Top of the Hill
Racing the Ghosts on the Corners
By Kitty Delorey Fleischman
There’s just something about cars and speed. It’s always been part of my psyche. I liked it when Dad drove, because he’d pass other cars.
Mom almost never passed anyone—even on two-lane roads before the days of Interstates. When Dad would pass, she’d draw in her breath and say, “Oh, Don,” and gently touch his forearm. I never saw Dad do anything unsafe or impatient, so I had no qualms when he was at the wheel.
My own fascination with driving fast started in drivers’ ed in 1964 when Mr. Heim, our instructor, would allow me to drive only in second gear the entire time, telling me I had a lead foot. My daughter called me a lead-foot too, although I rarely had cars with enough power to challenge the speed limits, and many of my roads were dirt or gravel, which didn’t lend themselves to much speed.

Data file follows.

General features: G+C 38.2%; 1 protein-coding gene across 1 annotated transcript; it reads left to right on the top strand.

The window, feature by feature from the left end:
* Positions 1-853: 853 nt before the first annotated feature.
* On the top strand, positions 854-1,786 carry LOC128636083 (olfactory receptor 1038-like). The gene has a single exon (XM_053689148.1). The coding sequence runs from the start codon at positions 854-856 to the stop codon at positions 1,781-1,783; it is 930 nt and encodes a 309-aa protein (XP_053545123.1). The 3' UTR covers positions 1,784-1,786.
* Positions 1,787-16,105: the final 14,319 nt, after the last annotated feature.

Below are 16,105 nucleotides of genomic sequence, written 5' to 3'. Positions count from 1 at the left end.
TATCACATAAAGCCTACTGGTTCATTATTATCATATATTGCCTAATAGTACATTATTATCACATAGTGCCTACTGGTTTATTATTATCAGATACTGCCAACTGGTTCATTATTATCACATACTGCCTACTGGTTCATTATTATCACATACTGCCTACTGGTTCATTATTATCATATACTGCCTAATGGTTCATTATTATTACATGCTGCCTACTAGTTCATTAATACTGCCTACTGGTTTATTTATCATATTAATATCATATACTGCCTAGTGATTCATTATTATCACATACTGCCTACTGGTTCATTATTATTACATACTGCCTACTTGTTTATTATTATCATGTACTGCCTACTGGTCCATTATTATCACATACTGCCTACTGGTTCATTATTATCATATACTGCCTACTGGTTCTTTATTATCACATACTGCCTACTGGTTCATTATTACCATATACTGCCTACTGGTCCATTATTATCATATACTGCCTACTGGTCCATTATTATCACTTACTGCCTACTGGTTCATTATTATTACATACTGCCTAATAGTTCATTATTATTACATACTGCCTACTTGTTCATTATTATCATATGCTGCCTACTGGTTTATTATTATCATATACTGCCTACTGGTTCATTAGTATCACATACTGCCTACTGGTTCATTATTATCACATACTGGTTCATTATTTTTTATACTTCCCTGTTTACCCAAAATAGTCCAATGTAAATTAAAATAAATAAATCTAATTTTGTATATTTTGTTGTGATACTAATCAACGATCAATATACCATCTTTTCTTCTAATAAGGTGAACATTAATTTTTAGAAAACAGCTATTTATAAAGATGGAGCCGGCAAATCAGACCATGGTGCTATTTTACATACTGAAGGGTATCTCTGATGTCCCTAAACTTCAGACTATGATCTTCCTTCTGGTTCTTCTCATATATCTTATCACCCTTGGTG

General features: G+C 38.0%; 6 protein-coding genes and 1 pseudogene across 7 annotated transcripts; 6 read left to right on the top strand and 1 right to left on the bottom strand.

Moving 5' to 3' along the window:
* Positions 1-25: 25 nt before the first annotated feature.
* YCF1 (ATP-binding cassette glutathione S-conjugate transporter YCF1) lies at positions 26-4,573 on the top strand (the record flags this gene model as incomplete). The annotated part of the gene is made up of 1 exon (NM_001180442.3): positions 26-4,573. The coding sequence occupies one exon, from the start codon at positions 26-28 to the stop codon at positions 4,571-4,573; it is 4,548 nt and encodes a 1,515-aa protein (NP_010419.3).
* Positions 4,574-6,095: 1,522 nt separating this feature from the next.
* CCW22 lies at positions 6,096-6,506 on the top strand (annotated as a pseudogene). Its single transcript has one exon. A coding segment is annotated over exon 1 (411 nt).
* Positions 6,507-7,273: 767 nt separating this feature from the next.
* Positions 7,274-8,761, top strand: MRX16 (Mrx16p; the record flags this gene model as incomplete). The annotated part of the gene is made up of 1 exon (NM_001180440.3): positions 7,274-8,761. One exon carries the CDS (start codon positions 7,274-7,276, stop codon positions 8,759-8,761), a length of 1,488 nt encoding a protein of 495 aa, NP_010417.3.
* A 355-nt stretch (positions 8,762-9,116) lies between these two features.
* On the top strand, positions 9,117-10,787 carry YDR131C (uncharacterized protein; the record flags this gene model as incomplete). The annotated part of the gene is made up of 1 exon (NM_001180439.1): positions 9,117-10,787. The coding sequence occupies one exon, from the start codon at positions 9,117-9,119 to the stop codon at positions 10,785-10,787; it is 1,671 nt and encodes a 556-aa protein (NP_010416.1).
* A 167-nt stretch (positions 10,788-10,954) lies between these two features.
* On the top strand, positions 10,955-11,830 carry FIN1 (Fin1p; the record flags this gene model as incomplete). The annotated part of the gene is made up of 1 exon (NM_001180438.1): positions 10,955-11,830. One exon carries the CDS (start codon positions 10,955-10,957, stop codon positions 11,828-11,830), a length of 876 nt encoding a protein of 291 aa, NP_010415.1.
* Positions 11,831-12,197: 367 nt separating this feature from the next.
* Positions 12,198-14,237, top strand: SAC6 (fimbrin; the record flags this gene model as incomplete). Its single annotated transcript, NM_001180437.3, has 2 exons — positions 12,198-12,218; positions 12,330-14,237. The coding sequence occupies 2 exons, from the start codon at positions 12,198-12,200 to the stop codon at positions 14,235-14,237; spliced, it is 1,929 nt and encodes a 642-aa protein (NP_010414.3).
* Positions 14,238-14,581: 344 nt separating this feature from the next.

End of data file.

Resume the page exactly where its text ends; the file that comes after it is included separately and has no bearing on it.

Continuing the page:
All of that changed around 1988 after I’d been diagnosed with polycythemia vera, a chronic leukemia that was considered incurable. Apparently I’d had it for some time when it was caught before a blood donation. Looking at the sample under the microscope, the nurse said, “It looks funny.” That simple statement led to months of tests through my family doc and specialists, who tried to find out why it looked funny. Chasing up a lot of dead ends, they finally figured it out, and I was the first patient with polycythemia vera diagnosed in Idaho. For several years, it was treated with phlebotomies, where blood is drawn off to remove the extra cells, then is discarded. (One of the nurses gave me a wink and told me it had her roses thriving.) As the blood was drawn off, however, my marrow decided I needed yet more red blood cells and started making them even faster. By the time my blood looked like bad motor oil, thick and gunky, my doctor wanted to give me chemo, adding that an extremely high dosage was required, which wouldn’t cure it, but would slow down the progression of the disease—once. I refused, preferring quality of life over quantity. (Interestingly, later research suggested that the disease does not mutate to acute leukemia, but that chemotherapy may cause the mutation.)